Budget 2021. Familiar Tussle Between Developers And Manufacturers

As the 2021 budget comes around on February 1, it is widely considered to be one of the most critical of the century, coming as it does after the Covid-19 pandemic, which is still to end. While the start of vaccination has brought in a semblance of control back to the government on its future, the growth challenge remains one of its toughest tasks, especially in the solar sector.

Not only has the solar sector been one of the few consistent bright spots for the government, by delivering capacities at ever lower costs, it has also by now created a strong ecosystem of suppliers, both domestic and foreign. Which is where the government’s ‘Atmanirbhar’ moves here are being watched very closely. Bharat Bhut, Co-founder and Director at Goldi Solar, a leading Surat

 

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based manufacturer of Solar modules speaks for most manufacturers when he says “We hope that the Union Budget 2021 offers clarity and immediate implementation of the basic customs duty on solar cells and modules. Subversions or supportive policy measures, incentives and financial support need to be provided to local suppliers to strengthen the auxiliary industry and eventually make the domestic solar industry and the ecosystem cost-competitive. It is also our hope that this will give a significant boost towards achieving an “Atmanirbhar Bharat”. The solar manufacturing industry is also eagerly awaiting the PLI (Production Linked Incentive) scheme for high-efficiency modules to come into effect.”

The situation has been exacerbated by China’s efforts to change the status quo on its borders with India, forcing the Indian government to explore all avenues to hit back, including reducing imports from that country. With close to 70 percent share of solar equipment till 2019, it was an obvious move, except that it comes with severe challenges.

For one, concentration of solar manufacturing in China has made it a very efficient and low cost option for developers, and helped in no small way to reduce the LCOE of solar power. Driving a shift to domestic equipment manufacturers will mean giving up a significant part of these savings, especially of the sort seen since 2019. For India, whose messy power sector is a mish mash of cross subsidies, free power and high power losses, low cost power is almost the sole decider for power purchases by stressed distribution firms.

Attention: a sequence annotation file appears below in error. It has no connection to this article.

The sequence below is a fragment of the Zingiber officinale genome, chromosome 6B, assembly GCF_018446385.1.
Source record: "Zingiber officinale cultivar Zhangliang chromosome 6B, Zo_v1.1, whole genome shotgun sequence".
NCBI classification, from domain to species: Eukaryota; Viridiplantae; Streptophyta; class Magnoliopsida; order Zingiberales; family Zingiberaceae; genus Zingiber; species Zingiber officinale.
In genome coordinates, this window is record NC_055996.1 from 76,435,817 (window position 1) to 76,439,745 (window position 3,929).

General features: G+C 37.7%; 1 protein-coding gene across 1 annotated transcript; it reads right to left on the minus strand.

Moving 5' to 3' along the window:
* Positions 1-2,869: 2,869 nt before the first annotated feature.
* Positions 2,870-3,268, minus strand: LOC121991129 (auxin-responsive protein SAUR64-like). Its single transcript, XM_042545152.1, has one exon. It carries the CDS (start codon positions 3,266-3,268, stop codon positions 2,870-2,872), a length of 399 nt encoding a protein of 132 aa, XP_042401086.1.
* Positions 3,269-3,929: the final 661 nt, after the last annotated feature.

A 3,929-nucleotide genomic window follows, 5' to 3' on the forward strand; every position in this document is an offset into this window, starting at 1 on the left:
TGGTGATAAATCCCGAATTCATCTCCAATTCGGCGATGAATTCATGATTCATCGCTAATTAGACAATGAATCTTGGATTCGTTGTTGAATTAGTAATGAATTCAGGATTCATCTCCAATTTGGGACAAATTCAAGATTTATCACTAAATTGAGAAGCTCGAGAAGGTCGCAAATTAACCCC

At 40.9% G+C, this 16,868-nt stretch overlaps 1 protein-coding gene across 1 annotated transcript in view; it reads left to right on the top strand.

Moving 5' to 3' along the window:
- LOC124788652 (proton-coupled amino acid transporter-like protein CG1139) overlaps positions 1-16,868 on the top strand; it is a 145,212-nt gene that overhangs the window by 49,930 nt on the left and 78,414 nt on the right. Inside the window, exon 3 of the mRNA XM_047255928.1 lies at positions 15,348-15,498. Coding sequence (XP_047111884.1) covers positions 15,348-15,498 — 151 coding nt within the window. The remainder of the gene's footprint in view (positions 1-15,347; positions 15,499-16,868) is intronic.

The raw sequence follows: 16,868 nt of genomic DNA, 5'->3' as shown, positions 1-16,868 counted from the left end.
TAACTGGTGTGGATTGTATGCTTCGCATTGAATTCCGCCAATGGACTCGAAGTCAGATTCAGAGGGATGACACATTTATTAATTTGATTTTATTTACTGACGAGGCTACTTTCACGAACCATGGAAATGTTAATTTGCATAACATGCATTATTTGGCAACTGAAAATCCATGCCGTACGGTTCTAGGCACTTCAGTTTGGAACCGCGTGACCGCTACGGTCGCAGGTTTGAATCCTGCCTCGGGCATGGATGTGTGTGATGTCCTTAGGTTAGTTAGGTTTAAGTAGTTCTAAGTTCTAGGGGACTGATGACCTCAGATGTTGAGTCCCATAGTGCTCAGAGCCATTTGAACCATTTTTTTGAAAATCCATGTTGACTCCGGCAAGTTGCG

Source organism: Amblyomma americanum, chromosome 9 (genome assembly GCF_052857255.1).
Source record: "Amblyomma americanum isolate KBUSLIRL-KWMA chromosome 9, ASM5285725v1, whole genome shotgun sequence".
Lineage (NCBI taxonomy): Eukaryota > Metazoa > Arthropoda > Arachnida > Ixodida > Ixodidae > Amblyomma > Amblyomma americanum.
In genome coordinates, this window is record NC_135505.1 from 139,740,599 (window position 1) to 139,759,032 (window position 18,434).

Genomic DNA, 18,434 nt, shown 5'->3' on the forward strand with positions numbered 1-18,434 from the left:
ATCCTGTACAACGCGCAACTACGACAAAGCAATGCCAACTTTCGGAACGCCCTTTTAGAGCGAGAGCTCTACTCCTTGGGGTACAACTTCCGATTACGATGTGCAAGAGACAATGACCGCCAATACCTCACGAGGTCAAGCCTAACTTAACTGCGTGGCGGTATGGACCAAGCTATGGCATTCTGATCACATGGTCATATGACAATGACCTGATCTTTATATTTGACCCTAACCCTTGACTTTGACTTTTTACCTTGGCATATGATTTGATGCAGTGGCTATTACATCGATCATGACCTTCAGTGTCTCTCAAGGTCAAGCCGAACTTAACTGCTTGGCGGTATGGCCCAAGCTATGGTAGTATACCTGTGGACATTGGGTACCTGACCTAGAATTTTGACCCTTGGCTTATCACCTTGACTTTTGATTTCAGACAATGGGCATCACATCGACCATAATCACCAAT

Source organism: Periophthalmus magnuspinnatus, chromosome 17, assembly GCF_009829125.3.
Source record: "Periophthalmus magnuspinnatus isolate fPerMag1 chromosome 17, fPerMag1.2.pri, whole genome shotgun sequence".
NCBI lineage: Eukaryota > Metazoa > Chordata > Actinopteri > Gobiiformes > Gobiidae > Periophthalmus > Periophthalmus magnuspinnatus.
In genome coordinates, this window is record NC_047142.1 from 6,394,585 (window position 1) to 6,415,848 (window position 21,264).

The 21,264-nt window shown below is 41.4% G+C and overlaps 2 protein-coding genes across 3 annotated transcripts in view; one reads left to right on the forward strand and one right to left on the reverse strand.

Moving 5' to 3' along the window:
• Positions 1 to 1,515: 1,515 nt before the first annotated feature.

Thus, even as developers who have won bids in the past 18 months will push for no extra duties, domestic manufacturers like Vikram Solar  have made it clear that investments into manufacturing, and even sustaining existing capacities, needs protection from Chinese imports, of an order much higher than the present 14.9 percent Safeguard Duty(SGD). While we have been hearing of demands for a figure as high as 30-50 percent, the fact that the government chose to defer any more increases in customs duty to April 2022 tells you about its compulsions.

It is hoping that  in the period between the establishment of fresh, modern manufacturing  capacities in cells and modules, and fresh protection for these, most of the procurement for projects already bid out can end. As always, this being India, and thanks to the Covid linked delays, that looks unlikely by April 2022 even.

Developers will also be keen to see passage of the Electricity (amendment ) bill 2020, with its stricter RPO obligations, enforceability of contracts and a more uniform policy environment nationally. But that has already become a political hot potato, with little support outside non BJP parties today.

With solar manufacturing coming under the PLI scheme, the hope is that the government will use that option to incentivise manufacturing for now. Solar Manufacturing also needs to spread out more widely in the solar chain, especially when it comes to ingots, wafers and cells, rather than just modules.

It also seems far more reasonable to hope for a shift in subsidy support to storage linked tenders, to support enough investments into RE+storage capacities, which will be increasingly needed in the future with a higher share of RE in the grid  as well as other storage linked opportunities. The storage focus is also critical for the country’s transition in transportation to an EV led future. With batteries being the equivalent of modules in EV’s, manufacturing those in India will be key to preserve the self reliance in Auto sector that has been built up painstakingly over the years.

Industry hopes of a lower GST also seem to be a tough ask, considering the widely anticipated push for a more uniform GST rate soon, instead of multiple slabs with large groups of goods within each. However, a 5 percent GST rate, if it happens, will certainly be welcome for all stakeholders in the sector.

An area where both developers and manufacturers will be on the same page is the recent increase in prices of metals,  especially those used in structures. That has hit both hard, as many manufacturers also had EPC divisions.

Irrespective, the government will be careful to balance out its steps vis a vis the stalling of growth in the sector that has been seen for the past 3 years now. Some of the biggest moves will involve cleaning up the issues at discom level, and enforcing RPO more strongly. The stick that the Electricity act sought to bring looks increasingly like it will be replaced by a carrot of financial incentives now.

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Prasanna Singh

Prasanna Singh

Prasanna has been a media professional for over 20 years. He is the Group Editor of Saur Energy International

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